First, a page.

Despite an increased number of applications, the backlog of Immigration Refugees and Citizenship Canada (IRCC) applications is gradually decreasing, according to the most recent data. As of July 31, there is a backlog of 802,600 applications out of a total of 2,274,600. Compared to the previous update on May 31, these numbers indicate a shrinking backlog. This is particularly notable considering that the summer months typically see an increase in applications, especially for study permits, work permits, and temporary resident visas.
The backlog refers to applications that have been submitted but have not yet been finalized. If an application is not processed within the service standards set by IRCC, it is considered to be in backlog. The service standards vary depending on the type of application. For example, Express Entry applications for permanent residence should be processed within six months, while study permits should be processed within 60 days. IRCC aims to process 80% of all applications within service standards and keep the backlog at 20% or less.
In 2022, IRCC finalized over 5.2 million applications across all lines of business. The most recent data shows that there are currently 631,500 permanent resident (PR) applications in inventory, with 290,500, or 46%, considered in the backlog. However, this is an improvement compared to May when there were 640,000 PR applications in inventory, with 48% not processed within service standards.
The backlog projections for PR applications are divided into three categories. The backlog for Federal High Skilled Workers, such as those in the Express Entry program, stands at 16%, slightly higher than the projected 15% in July 2023. The backlog for candidates in the Provincial Nominee Program (PNP) remains unchanged from May, with 30% of applications in backlog, exceeding the projected and targeted 20%. The backlog for PR applications for spouses, partners, and children is at 18%, lower than the projected 24% and 2% lower than in May.
In terms of citizenship applications, 23% of the 296,900 applications in inventory are in backlog, a drop from 27% in May. This data aligns with the IRCC projection of a 24% backlog for citizenship applications, with expectations of an increase to 26% in August and September.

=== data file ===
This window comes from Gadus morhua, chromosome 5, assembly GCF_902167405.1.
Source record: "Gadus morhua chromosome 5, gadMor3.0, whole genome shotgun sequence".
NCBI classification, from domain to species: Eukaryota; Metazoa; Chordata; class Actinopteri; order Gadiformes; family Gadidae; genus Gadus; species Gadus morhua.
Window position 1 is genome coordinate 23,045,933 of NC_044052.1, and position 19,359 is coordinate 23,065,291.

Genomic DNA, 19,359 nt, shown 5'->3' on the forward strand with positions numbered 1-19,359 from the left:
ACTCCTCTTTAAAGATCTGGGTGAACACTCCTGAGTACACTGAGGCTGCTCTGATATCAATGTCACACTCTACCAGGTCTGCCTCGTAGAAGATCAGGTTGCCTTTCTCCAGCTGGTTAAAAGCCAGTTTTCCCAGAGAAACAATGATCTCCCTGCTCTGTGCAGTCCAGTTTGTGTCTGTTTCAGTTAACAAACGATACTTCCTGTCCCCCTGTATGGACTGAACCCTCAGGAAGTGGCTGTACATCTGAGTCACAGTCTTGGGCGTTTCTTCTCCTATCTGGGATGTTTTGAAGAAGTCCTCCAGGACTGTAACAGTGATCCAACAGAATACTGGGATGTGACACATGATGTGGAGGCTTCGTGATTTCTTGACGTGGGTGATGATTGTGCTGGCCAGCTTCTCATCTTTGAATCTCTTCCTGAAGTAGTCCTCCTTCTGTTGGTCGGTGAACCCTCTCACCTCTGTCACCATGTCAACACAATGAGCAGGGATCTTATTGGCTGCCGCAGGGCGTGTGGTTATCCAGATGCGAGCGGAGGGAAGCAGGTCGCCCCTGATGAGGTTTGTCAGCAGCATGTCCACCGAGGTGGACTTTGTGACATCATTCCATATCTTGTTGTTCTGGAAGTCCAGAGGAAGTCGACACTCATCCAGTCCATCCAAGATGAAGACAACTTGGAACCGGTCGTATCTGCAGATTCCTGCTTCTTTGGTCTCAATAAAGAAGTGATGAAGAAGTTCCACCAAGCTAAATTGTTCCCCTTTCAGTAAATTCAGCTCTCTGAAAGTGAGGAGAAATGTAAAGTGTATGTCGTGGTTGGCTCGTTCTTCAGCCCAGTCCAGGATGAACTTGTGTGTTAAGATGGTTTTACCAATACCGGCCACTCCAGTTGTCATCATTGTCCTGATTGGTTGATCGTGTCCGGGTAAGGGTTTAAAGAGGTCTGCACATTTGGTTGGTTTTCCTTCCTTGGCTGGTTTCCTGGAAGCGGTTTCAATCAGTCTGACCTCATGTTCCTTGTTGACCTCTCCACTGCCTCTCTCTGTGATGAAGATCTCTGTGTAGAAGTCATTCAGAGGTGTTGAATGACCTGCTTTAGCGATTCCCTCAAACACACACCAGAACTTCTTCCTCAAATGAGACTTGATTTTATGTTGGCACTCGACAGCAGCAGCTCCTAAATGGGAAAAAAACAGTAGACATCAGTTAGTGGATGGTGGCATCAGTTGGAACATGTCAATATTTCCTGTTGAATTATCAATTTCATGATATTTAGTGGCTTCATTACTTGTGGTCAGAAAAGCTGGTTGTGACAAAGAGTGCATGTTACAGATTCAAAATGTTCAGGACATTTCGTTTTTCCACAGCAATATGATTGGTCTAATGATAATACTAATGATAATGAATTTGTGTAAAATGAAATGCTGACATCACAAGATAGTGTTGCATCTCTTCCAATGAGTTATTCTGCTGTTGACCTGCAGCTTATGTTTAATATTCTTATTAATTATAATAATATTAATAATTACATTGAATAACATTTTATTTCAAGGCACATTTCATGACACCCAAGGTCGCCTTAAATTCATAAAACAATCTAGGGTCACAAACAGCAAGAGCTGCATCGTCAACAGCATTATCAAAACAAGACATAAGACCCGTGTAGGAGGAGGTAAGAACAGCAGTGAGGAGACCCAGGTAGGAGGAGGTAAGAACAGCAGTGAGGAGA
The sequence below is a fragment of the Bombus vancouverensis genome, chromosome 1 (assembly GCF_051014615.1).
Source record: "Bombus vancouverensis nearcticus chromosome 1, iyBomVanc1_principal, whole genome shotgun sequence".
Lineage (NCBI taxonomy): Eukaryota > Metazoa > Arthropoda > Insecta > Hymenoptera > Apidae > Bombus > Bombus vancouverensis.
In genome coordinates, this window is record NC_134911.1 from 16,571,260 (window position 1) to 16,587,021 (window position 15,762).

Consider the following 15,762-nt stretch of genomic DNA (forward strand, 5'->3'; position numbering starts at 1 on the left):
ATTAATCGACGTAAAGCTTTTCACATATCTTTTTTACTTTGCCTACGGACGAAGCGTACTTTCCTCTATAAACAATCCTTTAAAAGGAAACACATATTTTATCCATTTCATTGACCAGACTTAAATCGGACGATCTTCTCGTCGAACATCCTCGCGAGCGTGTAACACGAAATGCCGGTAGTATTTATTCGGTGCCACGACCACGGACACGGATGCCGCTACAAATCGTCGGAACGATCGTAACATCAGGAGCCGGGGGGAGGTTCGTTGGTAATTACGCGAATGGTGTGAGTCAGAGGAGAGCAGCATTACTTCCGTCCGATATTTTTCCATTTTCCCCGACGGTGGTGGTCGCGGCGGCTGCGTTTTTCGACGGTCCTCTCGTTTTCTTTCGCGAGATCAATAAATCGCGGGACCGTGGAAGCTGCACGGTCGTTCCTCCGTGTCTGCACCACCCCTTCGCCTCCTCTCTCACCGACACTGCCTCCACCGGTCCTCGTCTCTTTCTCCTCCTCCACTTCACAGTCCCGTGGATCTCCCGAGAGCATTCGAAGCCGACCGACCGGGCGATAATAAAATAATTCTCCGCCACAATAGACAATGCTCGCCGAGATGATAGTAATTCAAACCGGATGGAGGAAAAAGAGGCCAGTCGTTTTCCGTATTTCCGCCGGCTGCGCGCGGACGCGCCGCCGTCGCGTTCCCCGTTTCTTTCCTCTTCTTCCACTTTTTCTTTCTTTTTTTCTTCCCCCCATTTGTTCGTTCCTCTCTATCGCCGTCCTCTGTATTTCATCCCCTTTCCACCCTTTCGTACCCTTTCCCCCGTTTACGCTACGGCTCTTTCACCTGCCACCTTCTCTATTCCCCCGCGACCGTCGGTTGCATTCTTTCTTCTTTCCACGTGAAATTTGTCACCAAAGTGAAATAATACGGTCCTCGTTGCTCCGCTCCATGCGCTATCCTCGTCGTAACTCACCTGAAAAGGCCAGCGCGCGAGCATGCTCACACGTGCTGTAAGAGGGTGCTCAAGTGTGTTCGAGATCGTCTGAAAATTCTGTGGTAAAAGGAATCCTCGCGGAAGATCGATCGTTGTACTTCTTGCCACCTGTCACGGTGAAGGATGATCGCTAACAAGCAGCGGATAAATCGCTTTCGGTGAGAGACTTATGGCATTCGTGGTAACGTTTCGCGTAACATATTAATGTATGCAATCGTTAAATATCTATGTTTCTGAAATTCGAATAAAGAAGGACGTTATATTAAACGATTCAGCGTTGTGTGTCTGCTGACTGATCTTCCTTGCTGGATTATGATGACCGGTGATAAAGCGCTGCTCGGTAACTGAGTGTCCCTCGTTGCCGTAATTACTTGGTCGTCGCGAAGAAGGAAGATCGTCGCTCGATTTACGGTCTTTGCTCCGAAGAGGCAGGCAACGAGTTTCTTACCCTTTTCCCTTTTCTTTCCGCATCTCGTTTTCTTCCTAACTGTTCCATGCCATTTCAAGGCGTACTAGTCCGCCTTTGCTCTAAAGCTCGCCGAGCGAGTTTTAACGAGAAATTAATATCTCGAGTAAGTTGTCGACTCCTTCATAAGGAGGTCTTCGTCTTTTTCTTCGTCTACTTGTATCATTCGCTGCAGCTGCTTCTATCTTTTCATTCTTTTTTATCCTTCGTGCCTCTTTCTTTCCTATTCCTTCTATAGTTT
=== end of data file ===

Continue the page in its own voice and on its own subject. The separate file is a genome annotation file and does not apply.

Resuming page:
For temporary residence visas and permits, there are currently 902,000 applications in inventory, significantly lower than the 1.3 million in May. Just like permanent residence applications, temporary residence permits are also categorized into study permits, work permits, and visitor visas. The data shows that 47% of temporary residence visas were not being processed within the 14-day service standard, slightly higher than the 45% in May. The backlog percentage for study permits remains unchanged at 17%, lower than the targeted 20%. The backlog for work permit applications is at 25%, slightly lower than May’s 27% but higher than the projected backlog of 22%.
To reduce the backlog of temporary residence applications, IRCC has implemented several measures this year. These measures include launching an online portal for some permanent residence applicants to apply online, extending work permits for those with expiring post-graduate work permits, increasing the length of stay for parents and grandparents in Canada on a Super Visa to five years with the option of a two-year extension, expanding the student direct stream to include seven additional countries, and extending work permit eligibility to family members of temporary foreign workers.
It is worth noting that approximately 15% of temporary resident visa (visitor visa) applications and 71% of work permit applications in inventory come from the Canada-Ukraine Authorization for Emergency Travel (CUAET). IRCC received over 1.1 million CUAET applications before the program stopped accepting applications on July 15. Under CUAET, applicants could apply for a temporary resident visa and a work permit simultaneously.
Despite the challenges posed by the increased number of applications, IRCC’s efforts to reduce the backlog are showing promising results. As the backlog gradually decreases, applicants can expect more efficient processing times and improved service standards. Whether it is for permanent residence, citizenship, or temporary residence, IRCC’s commitment to meeting service standards and reducing the backlog is a positive development for individuals seeking immigration opportunities in Canada.